We can, however, proclaim the good news of the gospel in the face of death.  The story as it is now is not as it will be, for there is a God who is working even now for the restoration of all things.  In spite (and light) of his most difficult chapter, Joseph was one day able to look his brothers in face and say I forgive you.  Even though you intended to do me harm, God intended it for good in order to preserve a numerous people, as he is doing today.  So have no fear; I myself will provide for you and your little ones (Gen. 50:20-21). 
 
Whatever love these brothers missed out on as younger men, they eventually found it in the one they once hated and wanted dead.  Can you imagine?  I can!  This is a God who does not play favorites, after all.
 
One way or another, the next chapter of America’s drama will be written and you and I will have a role to play.  So may God give us the honesty, the integrity, and the humility to own our story…and may we prepare now with heart and voice for the day when he who began a good work in each of us will one day bring it to completion.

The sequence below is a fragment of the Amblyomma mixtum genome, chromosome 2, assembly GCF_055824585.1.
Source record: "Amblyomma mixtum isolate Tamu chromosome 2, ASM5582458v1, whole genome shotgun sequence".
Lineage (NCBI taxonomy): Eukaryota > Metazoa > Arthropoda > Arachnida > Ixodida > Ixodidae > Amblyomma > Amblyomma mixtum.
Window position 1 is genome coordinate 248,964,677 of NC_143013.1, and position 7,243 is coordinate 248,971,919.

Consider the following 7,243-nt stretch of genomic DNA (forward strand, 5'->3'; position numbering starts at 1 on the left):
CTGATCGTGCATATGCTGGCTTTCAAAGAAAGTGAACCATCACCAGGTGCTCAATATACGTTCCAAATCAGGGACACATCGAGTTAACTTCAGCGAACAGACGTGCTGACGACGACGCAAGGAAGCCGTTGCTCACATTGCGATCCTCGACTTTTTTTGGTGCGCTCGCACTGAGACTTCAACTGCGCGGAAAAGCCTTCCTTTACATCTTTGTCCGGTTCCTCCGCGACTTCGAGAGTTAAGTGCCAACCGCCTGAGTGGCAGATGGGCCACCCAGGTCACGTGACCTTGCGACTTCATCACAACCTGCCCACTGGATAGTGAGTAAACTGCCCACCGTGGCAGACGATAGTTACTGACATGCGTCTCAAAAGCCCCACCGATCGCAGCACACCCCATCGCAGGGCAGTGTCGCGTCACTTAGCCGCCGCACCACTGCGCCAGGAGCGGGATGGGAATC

In Genesis 37: 15, this mysterious “man” found Joseph wandering in the fields and asked him,
 
What are you seeking?
 
I am seeking my brothers, he said; tell me please where they are…
 
May it be so with us; that we would seek again to find our brothers and sisters no matter who they are, what they’ve done, or where they’re coming from. 
 
Lord, give us direction, for still we wander…in the name of the Father, the Son, and the Holy Spirit.  AMEN.